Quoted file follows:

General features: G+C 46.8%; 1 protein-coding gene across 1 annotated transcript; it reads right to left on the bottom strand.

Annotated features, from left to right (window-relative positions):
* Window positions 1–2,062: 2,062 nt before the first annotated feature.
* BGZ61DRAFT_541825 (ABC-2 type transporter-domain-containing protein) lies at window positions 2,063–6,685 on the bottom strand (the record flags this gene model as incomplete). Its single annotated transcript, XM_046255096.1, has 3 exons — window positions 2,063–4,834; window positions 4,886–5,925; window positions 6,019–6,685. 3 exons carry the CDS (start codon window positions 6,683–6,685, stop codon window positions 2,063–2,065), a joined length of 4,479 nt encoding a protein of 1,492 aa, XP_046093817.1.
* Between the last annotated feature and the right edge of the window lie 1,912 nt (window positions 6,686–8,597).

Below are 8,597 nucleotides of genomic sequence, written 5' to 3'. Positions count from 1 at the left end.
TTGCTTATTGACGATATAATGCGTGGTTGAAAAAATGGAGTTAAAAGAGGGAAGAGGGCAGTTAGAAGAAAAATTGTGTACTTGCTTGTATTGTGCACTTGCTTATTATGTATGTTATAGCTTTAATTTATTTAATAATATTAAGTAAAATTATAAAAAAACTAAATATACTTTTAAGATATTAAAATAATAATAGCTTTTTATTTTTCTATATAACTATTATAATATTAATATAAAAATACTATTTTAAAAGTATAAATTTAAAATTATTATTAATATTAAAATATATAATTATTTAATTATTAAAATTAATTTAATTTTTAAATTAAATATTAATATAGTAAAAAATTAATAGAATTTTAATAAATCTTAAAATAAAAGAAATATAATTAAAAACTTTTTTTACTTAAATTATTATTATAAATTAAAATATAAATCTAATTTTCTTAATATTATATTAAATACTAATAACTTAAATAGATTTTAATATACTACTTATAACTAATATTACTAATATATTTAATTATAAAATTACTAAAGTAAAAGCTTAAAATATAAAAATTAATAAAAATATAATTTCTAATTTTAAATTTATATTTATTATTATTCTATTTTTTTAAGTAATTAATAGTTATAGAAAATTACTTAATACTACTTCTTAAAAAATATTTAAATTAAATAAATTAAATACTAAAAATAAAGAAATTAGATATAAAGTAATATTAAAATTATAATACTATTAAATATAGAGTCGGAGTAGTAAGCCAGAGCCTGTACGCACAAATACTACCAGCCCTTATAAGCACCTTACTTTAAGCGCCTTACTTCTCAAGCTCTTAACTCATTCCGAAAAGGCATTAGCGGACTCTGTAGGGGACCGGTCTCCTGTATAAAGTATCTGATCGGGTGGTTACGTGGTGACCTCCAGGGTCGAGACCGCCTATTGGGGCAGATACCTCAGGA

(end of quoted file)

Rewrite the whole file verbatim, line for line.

General features: G+C 46.8%; 1 protein-coding gene across 1 annotated transcript; it reads right to left on the bottom strand.

Annotated features, from left to right (window-relative positions):
* Window positions 1–2,062: 2,062 nt before the first annotated feature.
* BGZ61DRAFT_541825 (ABC-2 type transporter-domain-containing protein) lies at window positions 2,063–6,685 on the bottom strand (the record flags this gene model as incomplete). Its single annotated transcript, XM_046255096.1, has 3 exons — window positions 2,063–4,834; window positions 4,886–5,925; window positions 6,019–6,685. 3 exons carry the CDS (start codon window positions 6,683–6,685, stop codon window positions 2,063–2,065), a joined length of 4,479 nt encoding a protein of 1,492 aa, XP_046093817.1.
* Between the last annotated feature and the right edge of the window lie 1,912 nt (window positions 6,686–8,597).

Below are 8,597 nucleotides of genomic sequence, written 5' to 3'. Positions count from 1 at the left end.
TTGCTTATTGACGATATAATGCGTGGTTGAAAAAATGGAGTTAAAAGAGGGAAGAGGGCAGTTAGAAGAAAAATTGTGTACTTGCTTGTATTGTGCACTTGCTTATTATGTATGTTATAGCTTTAATTTATTTAATAATATTAAGTAAAATTATAAAAAAACTAAATATACTTTTAAGATATTAAAATAATAATAGCTTTTTATTTTTCTATATAACTATTATAATATTAATATAAAAATACTATTTTAAAAGTATAAATTTAAAATTATTATTAATATTAAAATATATAATTATTTAATTATTAAAATTAATTTAATTTTTAAATTAAATATTAATATAGTAAAAAATTAATAGAATTTTAATAAATCTTAAAATAAAAGAAATATAATTAAAAACTTTTTTTACTTAAATTATTATTATAAATTAAAATATAAATCTAATTTTCTTAATATTATATTAAATACTAATAACTTAAATAGATTTTAATATACTACTTATAACTAATATTACTAATATATTTAATTATAAAATTACTAAAGTAAAAGCTTAAAATATAAAAATTAATAAAAATATAATTTCTAATTTTAAATTTATATTTATTATTATTCTATTTTTTTAAGTAATTAATAGTTATAGAAAATTACTTAATACTACTTCTTAAAAAATATTTAAATTAAATAAATTAAATACTAAAAATAAAGAAATTAGATATAAAGTAATATTAAAATTATAATACTATTAAATATAGAGTCGGAGTAGTAAGCCAGAGCCTGTACGCACAAATACTACCAGCCCTTATAAGCACCTTACTTTAAGCGCCTTACTTCTCAAGCTCTTAACTCATTCCGAAAAGGCATTAGCGGACTCTGTAGGGGACCGGTCTCCTGTATAAAGTATCTGATCGGGTGGTTACGTGGTGACCTCCAGGGTCGAGACCGCCTATTGGGGCAGATACCTCAGGA